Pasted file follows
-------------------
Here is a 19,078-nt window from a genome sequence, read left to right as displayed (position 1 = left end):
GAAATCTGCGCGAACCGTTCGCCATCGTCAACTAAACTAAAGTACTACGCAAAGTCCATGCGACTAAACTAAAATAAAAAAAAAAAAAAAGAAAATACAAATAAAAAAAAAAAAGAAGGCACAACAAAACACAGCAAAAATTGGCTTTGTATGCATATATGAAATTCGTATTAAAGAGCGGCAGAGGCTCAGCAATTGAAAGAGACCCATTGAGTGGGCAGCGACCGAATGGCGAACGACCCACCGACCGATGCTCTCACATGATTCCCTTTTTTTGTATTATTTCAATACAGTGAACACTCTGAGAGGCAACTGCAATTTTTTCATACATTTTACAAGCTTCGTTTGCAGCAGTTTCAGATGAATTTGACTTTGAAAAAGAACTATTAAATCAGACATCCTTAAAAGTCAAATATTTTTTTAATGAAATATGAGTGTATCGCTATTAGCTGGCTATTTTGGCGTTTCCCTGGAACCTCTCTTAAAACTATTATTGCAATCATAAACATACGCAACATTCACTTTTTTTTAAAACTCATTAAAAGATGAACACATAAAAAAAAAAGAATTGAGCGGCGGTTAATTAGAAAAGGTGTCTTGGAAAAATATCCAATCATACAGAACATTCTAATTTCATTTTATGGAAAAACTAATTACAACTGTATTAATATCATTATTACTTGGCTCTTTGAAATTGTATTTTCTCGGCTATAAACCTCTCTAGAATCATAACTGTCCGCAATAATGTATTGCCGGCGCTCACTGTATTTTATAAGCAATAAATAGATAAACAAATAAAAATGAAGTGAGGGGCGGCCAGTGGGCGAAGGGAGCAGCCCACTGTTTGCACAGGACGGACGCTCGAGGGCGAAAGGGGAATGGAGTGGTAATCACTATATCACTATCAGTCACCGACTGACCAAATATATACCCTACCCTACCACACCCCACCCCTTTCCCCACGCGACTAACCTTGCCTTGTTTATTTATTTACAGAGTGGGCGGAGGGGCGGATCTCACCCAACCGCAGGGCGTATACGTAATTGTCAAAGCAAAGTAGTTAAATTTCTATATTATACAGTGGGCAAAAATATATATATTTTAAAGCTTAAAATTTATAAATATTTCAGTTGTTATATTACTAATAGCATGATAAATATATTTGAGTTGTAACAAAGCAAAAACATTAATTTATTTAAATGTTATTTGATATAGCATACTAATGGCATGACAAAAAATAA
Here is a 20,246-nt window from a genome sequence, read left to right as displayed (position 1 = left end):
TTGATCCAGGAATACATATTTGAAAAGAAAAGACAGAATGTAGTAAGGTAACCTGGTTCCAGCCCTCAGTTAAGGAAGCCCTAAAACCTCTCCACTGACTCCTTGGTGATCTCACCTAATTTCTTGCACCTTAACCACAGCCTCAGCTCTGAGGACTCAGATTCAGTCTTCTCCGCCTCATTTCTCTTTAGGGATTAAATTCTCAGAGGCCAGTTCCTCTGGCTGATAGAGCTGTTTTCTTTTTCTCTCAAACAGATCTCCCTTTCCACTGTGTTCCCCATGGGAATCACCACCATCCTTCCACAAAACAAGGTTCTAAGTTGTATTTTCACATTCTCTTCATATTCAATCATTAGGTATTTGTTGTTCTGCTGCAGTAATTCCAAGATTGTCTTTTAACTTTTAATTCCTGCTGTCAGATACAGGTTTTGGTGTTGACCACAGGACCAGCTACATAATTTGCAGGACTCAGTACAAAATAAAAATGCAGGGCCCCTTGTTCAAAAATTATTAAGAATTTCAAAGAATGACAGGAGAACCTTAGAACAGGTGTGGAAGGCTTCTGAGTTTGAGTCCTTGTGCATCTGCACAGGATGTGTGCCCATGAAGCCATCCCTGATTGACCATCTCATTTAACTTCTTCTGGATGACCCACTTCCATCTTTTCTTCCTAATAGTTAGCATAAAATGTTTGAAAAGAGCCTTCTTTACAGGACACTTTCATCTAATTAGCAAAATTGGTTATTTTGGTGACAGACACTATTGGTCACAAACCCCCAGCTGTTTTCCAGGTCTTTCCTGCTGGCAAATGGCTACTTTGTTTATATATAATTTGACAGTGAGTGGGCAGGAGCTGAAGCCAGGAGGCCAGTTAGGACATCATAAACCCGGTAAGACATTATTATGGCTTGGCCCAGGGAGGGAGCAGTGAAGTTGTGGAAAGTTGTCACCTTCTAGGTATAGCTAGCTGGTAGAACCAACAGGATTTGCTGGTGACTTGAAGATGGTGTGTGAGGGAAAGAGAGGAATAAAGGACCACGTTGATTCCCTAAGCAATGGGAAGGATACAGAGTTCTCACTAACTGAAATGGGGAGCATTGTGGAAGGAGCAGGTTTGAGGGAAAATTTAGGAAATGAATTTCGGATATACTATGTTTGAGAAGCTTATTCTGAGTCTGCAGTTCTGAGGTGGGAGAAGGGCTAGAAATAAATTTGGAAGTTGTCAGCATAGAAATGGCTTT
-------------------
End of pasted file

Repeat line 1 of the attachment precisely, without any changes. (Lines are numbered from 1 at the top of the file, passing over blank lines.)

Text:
Here is a 19,078-nt window from a genome sequence, read left to right as displayed (position 1 = left end):